Many of the insights I brought to the analysis of Singapore’s economy and the PAP’s manipulation of economic growth statistics, as well as of the way in which the Lee family control the levers of power over the last ten years have become commonplace currency among the Opposition. People suddenly become much bolder about asking questions about the reserve and the real surplus rather than the wayang of the Budget, why taxes had to rise, lacklustre productivity growth, the appointment of relatives and cronies to senior positions and more willing to call a spade (like state media) a spade after I raised these issues. The Workers Party even plucked up courage to ask a relatively timid and indirect question about Ho Ching’s salary in Parliament after I prodded them to on a joint trip to Armenia in 2018 (though the question was met with arrogant stonewalling and falsehoods from Lawrence Wong who claimed Temasek was a private company).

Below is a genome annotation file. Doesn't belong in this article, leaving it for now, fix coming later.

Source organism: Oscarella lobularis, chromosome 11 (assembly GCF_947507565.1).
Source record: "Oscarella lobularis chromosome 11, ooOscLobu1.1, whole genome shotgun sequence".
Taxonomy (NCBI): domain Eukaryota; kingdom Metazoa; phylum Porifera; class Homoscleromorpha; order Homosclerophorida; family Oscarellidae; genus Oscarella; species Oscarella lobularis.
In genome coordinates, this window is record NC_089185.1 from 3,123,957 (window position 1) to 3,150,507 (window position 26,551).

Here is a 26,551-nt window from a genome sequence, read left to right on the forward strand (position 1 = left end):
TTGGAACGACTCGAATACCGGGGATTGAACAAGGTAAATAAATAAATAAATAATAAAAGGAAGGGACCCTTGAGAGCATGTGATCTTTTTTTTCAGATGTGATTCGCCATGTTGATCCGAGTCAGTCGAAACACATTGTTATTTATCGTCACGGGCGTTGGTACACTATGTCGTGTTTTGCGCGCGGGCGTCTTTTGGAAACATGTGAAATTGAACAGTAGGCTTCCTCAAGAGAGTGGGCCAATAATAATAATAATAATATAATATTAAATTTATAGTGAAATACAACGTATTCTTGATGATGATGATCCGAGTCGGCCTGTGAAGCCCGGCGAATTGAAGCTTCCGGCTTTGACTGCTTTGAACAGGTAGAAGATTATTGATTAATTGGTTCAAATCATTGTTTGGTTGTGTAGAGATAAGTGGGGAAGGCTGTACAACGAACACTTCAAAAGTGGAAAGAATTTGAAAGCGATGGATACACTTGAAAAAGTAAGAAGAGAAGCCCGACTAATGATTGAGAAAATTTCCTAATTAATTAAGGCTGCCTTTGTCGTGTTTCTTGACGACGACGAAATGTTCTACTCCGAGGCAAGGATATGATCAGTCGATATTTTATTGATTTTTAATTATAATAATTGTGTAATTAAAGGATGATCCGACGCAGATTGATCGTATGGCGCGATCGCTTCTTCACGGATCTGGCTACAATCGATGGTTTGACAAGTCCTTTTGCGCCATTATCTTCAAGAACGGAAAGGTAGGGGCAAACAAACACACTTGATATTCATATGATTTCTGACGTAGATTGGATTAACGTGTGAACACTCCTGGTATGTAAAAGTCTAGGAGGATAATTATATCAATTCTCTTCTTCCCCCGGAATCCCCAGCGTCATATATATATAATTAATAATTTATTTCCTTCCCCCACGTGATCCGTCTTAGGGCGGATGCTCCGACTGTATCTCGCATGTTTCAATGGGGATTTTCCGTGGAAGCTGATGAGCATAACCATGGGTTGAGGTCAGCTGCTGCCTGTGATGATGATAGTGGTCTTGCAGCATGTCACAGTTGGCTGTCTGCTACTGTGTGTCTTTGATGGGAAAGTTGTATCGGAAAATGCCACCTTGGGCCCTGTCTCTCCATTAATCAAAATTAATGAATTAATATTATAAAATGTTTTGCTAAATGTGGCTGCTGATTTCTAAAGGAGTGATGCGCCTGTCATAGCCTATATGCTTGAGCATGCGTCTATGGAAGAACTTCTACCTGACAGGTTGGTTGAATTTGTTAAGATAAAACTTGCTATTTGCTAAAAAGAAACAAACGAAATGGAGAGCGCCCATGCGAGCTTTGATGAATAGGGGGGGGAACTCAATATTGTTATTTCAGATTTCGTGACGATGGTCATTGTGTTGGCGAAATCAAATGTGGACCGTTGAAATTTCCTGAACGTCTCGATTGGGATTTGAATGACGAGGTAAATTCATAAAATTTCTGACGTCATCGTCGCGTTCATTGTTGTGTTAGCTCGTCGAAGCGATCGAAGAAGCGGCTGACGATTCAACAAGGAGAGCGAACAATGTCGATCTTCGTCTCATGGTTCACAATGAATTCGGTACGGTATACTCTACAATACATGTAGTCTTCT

In the latest example of this encouraging trend Li Shengwu, LHL’s nephew, has spoken out in a Facebook post against his mother’s 15 month suspension by the Chief Justice Sundaresh Menon:
Lee Hsien Loong has no shame about using state resources to settle grudges against relatives. He should resign now, rather than continuing to undermine the rule of law in Singapore.
Of course the way the blinkers have suddenly fallen  from Li Shengwu’s and his family’s eyes and their apparent conversion to democracy and accountability only after losing out in a dynastic power and money struggle can be questioned. Nevertheless it is encouraging. As Martin Luther King said, “The arc of the moral universe is long, but it bends toward justice.”